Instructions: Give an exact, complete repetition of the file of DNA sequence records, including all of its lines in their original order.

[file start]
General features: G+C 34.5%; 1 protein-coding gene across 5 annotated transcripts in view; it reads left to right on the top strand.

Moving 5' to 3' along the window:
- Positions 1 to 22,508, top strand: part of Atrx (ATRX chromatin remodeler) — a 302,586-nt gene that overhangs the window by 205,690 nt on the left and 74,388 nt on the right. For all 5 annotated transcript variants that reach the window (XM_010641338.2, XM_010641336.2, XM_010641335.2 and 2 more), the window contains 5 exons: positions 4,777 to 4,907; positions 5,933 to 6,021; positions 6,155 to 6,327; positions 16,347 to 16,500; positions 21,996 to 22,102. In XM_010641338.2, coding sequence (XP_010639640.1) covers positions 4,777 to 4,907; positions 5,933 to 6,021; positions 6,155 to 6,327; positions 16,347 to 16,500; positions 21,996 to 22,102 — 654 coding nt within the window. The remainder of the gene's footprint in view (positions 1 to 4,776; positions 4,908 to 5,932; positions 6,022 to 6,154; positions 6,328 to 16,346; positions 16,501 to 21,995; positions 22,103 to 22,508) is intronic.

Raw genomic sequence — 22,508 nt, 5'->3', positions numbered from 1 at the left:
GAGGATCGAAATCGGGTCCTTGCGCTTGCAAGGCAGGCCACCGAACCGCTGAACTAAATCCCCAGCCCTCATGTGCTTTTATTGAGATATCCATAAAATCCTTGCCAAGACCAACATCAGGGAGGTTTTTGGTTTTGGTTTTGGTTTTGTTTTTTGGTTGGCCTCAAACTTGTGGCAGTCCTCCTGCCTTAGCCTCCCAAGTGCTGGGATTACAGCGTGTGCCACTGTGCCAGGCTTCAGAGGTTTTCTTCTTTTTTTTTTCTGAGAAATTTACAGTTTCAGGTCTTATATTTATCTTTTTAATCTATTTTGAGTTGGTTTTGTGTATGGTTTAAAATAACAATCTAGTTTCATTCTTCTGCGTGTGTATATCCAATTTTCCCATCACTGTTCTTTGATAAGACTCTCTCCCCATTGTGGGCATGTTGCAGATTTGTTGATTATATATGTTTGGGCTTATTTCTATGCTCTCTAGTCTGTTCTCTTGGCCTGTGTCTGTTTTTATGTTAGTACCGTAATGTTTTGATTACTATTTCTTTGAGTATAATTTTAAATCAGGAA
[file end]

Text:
General features: G+C 34.5%; 1 protein-coding gene across 5 annotated transcripts in view; it reads left to right on the top strand.

Moving 5' to 3' along the window:
- Positions 1 to 22,508, top strand: part of Atrx (ATRX chromatin remodeler) — a 302,586-nt gene that overhangs the window by 205,690 nt on the left and 74,388 nt on the right. For all 5 annotated transcript variants that reach the window (XM_010641338.2, XM_010641336.2, XM_010641335.2 and 2 more), the window contains 5 exons: positions 4,777 to 4,907; positions 5,933 to 6,021; positions 6,155 to 6,327; positions 16,347 to 16,500; positions 21,996 to 22,102. In XM_010641338.2, coding sequence (XP_010639640.1) covers positions 4,777 to 4,907; positions 5,933 to 6,021; positions 6,155 to 6,327; positions 16,347 to 16,500; positions 21,996 to 22,102 — 654 coding nt within the window. The remainder of the gene's footprint in view (positions 1 to 4,776; positions 4,908 to 5,932; positions 6,022 to 6,154; positions 6,328 to 16,346; positions 16,501 to 21,995; positions 22,103 to 22,508) is intronic.

Raw genomic sequence — 22,508 nt, 5'->3', positions numbered from 1 at the left:
GAGGATCGAAATCGGGTCCTTGCGCTTGCAAGGCAGGCCACCGAACCGCTGAACTAAATCCCCAGCCCTCATGTGCTTTTATTGAGATATCCATAAAATCCTTGCCAAGACCAACATCAGGGAGGTTTTTGGTTTTGGTTTTGGTTTTGTTTTTTGGTTGGCCTCAAACTTGTGGCAGTCCTCCTGCCTTAGCCTCCCAAGTGCTGGGATTACAGCGTGTGCCACTGTGCCAGGCTTCAGAGGTTTTCTTCTTTTTTTTTTCTGAGAAATTTACAGTTTCAGGTCTTATATTTATCTTTTTAATCTATTTTGAGTTGGTTTTGTGTATGGTTTAAAATAACAATCTAGTTTCATTCTTCTGCGTGTGTATATCCAATTTTCCCATCACTGTTCTTTGATAAGACTCTCTCCCCATTGTGGGCATGTTGCAGATTTGTTGATTATATATGTTTGGGCTTATTTCTATGCTCTCTAGTCTGTTCTCTTGGCCTGTGTCTGTTTTTATGTTAGTACCGTAATGTTTTGATTACTATTTCTTTGAGTATAATTTTAAATCAGGAA